Richard Elia earned his Ph.D. in English at the University of Massachusetts, Amherst in 1972. He has created a double career as a full-time professor at Salem State College and president / publisher of Quarterly Review of Wines (QRW),
an international wine magazine that is one of the largest wine
magazines in the country. In addition to being president and publisher
of QRW, Elia writes articles for every issue.
He is the author of more than a dozen publications, primarily on the Victorian era and on maritime Boston painters of the 19th century; Elia has an extensive maritime art collection, and his articles have appeared in Antiques Magazine.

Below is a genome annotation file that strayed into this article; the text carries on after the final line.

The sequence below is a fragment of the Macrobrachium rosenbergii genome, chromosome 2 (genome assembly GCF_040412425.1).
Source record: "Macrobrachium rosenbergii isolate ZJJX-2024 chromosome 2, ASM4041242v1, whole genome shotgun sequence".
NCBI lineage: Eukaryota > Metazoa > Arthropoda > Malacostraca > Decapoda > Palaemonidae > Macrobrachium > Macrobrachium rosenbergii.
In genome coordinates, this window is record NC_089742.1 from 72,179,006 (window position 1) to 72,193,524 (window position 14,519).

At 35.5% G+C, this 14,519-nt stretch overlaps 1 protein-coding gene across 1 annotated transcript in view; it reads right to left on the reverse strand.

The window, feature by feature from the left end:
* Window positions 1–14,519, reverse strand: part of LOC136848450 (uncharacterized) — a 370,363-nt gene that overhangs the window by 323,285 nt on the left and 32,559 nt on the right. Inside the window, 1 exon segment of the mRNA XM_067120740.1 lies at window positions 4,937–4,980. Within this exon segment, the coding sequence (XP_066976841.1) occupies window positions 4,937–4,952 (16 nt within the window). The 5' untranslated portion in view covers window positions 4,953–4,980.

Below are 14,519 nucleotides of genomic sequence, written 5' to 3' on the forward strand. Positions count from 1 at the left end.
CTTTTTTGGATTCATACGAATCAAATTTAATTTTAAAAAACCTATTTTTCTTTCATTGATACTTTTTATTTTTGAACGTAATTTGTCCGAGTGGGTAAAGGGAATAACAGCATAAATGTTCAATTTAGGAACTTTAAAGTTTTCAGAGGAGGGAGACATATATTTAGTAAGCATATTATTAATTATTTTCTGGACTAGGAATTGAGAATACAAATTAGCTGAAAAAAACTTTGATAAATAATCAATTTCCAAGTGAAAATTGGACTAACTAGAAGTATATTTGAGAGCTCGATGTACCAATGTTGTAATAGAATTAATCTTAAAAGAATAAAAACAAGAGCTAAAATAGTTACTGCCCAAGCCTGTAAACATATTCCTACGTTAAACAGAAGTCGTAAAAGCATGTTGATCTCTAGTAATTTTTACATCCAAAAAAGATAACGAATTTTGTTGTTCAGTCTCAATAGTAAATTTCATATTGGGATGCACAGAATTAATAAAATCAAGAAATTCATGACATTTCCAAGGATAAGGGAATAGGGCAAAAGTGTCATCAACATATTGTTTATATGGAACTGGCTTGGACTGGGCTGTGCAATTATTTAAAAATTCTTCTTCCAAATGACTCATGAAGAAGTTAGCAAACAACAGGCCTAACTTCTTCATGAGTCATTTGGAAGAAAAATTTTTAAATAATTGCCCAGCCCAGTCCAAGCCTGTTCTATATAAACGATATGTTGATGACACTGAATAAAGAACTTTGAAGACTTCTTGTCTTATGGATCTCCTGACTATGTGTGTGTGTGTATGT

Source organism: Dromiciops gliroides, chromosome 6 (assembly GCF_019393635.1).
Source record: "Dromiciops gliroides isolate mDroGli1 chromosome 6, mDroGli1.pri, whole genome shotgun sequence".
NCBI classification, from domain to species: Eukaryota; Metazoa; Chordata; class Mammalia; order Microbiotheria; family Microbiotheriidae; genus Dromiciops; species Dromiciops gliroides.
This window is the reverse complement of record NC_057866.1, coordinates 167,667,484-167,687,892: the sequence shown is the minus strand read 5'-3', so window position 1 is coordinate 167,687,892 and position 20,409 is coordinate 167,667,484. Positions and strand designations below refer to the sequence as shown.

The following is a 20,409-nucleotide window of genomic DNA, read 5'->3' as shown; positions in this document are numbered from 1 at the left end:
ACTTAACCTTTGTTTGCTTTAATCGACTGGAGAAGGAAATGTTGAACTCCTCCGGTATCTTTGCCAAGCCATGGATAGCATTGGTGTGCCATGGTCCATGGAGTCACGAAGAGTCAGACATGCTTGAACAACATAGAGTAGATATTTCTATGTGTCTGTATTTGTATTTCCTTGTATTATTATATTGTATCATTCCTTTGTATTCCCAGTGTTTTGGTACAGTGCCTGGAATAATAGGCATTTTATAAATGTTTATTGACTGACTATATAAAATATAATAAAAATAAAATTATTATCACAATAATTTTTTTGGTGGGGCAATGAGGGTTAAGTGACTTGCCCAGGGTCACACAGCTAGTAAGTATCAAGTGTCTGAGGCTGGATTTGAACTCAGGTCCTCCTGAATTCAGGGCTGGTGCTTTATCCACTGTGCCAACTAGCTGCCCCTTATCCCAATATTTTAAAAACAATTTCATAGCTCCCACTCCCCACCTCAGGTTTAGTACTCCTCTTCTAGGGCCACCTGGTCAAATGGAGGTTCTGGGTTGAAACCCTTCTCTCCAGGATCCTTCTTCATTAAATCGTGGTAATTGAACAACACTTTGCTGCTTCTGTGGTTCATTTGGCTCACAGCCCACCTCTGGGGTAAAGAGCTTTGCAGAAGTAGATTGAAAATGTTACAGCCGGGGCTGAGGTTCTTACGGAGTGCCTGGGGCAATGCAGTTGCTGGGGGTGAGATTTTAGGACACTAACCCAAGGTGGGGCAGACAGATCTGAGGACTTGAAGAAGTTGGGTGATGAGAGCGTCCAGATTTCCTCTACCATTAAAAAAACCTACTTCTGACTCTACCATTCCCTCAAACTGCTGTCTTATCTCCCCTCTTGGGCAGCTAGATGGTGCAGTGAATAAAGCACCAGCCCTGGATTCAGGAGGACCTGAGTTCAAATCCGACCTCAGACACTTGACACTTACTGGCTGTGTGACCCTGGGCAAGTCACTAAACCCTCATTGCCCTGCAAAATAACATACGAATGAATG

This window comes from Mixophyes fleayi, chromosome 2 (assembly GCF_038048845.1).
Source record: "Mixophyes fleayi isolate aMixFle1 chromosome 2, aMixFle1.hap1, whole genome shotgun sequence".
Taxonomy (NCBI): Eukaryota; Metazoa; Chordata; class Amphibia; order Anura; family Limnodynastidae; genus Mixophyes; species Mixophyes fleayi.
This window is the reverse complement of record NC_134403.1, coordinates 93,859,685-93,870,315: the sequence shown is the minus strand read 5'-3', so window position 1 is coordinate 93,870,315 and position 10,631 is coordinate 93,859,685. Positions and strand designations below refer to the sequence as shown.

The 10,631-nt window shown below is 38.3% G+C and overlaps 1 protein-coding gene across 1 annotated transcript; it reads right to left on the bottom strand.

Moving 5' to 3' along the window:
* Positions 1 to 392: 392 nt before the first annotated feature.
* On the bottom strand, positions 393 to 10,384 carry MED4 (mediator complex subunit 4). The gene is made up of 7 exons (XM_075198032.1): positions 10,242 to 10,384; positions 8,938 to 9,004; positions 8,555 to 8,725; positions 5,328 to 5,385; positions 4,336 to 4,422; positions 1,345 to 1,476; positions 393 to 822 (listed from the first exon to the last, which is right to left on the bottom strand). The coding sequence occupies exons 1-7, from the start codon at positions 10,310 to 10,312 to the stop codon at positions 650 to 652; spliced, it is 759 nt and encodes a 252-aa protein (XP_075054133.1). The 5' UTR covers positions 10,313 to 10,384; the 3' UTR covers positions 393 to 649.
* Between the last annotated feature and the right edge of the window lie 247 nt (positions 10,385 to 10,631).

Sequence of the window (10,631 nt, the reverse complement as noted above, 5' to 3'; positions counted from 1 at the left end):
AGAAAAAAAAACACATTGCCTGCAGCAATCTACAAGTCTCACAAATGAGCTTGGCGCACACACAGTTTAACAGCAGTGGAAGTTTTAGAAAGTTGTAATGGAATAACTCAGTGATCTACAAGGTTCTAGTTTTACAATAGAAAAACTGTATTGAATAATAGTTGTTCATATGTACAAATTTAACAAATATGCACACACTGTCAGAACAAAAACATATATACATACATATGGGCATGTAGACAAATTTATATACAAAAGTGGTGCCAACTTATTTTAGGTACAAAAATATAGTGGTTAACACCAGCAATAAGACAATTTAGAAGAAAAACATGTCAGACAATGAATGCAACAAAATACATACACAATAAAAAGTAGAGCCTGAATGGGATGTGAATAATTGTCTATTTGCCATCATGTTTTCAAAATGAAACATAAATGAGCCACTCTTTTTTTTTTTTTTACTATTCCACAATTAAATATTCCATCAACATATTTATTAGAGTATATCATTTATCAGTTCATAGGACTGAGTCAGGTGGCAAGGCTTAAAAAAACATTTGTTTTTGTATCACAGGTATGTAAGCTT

Active in the community, Elia participates in charitable fundraising
for town libraries and hospitals. He is on the board of several
corporations, including Quinlan Publishing, Boston University
Hospitality, and Diderot. In 1980 he joined WGBH/PBS and became the
creator of three major wine auctions at Channel 2/Boston, which he
still oversees. The auctions have generated millions for public
television programming. A professional wine taster, Elia spends much of
his summers traveling and tasting throughout major wine regions of the
J. Stuart Esty, founder and Chief Doctor Officer of Dr. Gonzo’s Uncommon Condiments talks to Steve D'Agostino about his company and his products.
Tired of the same old, same old when it comes to condiments?
Do you often forget what you ate at your last meal?